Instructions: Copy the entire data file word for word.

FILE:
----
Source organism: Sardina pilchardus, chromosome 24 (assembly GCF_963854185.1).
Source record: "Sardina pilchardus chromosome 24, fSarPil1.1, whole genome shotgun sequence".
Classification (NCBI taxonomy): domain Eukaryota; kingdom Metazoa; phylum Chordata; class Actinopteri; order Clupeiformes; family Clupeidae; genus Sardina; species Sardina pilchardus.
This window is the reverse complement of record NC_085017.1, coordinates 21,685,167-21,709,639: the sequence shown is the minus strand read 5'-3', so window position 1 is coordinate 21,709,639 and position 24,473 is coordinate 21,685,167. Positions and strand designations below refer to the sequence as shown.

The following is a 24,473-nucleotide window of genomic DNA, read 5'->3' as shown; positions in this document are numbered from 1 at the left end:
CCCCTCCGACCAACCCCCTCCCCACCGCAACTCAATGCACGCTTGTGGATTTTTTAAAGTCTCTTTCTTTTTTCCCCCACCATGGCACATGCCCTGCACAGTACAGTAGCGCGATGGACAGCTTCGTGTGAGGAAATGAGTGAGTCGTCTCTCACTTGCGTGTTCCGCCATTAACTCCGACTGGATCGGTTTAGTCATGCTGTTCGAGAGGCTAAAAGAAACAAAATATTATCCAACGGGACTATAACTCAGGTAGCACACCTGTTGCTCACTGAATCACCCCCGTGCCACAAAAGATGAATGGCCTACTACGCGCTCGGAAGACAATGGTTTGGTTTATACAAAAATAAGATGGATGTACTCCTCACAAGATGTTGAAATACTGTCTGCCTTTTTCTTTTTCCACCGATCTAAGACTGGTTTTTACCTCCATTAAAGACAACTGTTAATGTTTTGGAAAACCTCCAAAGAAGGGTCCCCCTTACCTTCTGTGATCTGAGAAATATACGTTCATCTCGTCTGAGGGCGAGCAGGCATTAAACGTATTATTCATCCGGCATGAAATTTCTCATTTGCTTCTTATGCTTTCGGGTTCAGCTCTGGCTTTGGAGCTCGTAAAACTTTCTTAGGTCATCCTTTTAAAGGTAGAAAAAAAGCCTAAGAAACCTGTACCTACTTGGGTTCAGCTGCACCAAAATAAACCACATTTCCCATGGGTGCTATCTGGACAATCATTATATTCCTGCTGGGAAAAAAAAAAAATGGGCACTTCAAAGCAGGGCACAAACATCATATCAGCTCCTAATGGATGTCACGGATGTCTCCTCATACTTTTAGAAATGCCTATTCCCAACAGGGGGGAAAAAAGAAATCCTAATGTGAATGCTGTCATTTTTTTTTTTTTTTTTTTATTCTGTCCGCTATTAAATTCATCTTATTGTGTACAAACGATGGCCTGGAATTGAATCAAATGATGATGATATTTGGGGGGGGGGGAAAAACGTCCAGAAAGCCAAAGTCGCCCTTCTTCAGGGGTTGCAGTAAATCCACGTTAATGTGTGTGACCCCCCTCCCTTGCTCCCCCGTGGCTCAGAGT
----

Source organism: Sardina pilchardus, chromosome 24 (assembly GCF_963854185.1).
Source record: "Sardina pilchardus chromosome 24, fSarPil1.1, whole genome shotgun sequence".
Classification (NCBI taxonomy): domain Eukaryota; kingdom Metazoa; phylum Chordata; class Actinopteri; order Clupeiformes; family Clupeidae; genus Sardina; species Sardina pilchardus.
This window is the reverse complement of record NC_085017.1, coordinates 21,685,167-21,709,639: the sequence shown is the minus strand read 5'-3', so window position 1 is coordinate 21,709,639 and position 24,473 is coordinate 21,685,167. Positions and strand designations below refer to the sequence as shown.

The following is a 24,473-nucleotide window of genomic DNA, read 5'->3' as shown; positions in this document are numbered from 1 at the left end:
CCCCTCCGACCAACCCCCTCCCCACCGCAACTCAATGCACGCTTGTGGATTTTTTAAAGTCTCTTTCTTTTTTCCCCCACCATGGCACATGCCCTGCACAGTACAGTAGCGCGATGGACAGCTTCGTGTGAGGAAATGAGTGAGTCGTCTCTCACTTGCGTGTTCCGCCATTAACTCCGACTGGATCGGTTTAGTCATGCTGTTCGAGAGGCTAAAAGAAACAAAATATTATCCAACGGGACTATAACTCAGGTAGCACACCTGTTGCTCACTGAATCACCCCCGTGCCACAAAAGATGAATGGCCTACTACGCGCTCGGAAGACAATGGTTTGGTTTATACAAAAATAAGATGGATGTACTCCTCACAAGATGTTGAAATACTGTCTGCCTTTTTCTTTTTCCACCGATCTAAGACTGGTTTTTACCTCCATTAAAGACAACTGTTAATGTTTTGGAAAACCTCCAAAGAAGGGTCCCCCTTACCTTCTGTGATCTGAGAAATATACGTTCATCTCGTCTGAGGGCGAGCAGGCATTAAACGTATTATTCATCCGGCATGAAATTTCTCATTTGCTTCTTATGCTTTCGGGTTCAGCTCTGGCTTTGGAGCTCGTAAAACTTTCTTAGGTCATCCTTTTAAAGGTAGAAAAAAAGCCTAAGAAACCTGTACCTACTTGGGTTCAGCTGCACCAAAATAAACCACATTTCCCATGGGTGCTATCTGGACAATCATTATATTCCTGCTGGGAAAAAAAAAAAATGGGCACTTCAAAGCAGGGCACAAACATCATATCAGCTCCTAATGGATGTCACGGATGTCTCCTCATACTTTTAGAAATGCCTATTCCCAACAGGGGGGAAAAAAGAAATCCTAATGTGAATGCTGTCATTTTTTTTTTTTTTTTTTTATTCTGTCCGCTATTAAATTCATCTTATTGTGTACAAACGATGGCCTGGAATTGAATCAAATGATGATGATATTTGGGGGGGGGGGAAAAACGTCCAGAAAGCCAAAGTCGCCCTTCTTCAGGGGTTGCAGTAAATCCACGTTAATGTGTGTGACCCCCCTCCCTTGCTCCCCCGTGGCTCAGAGT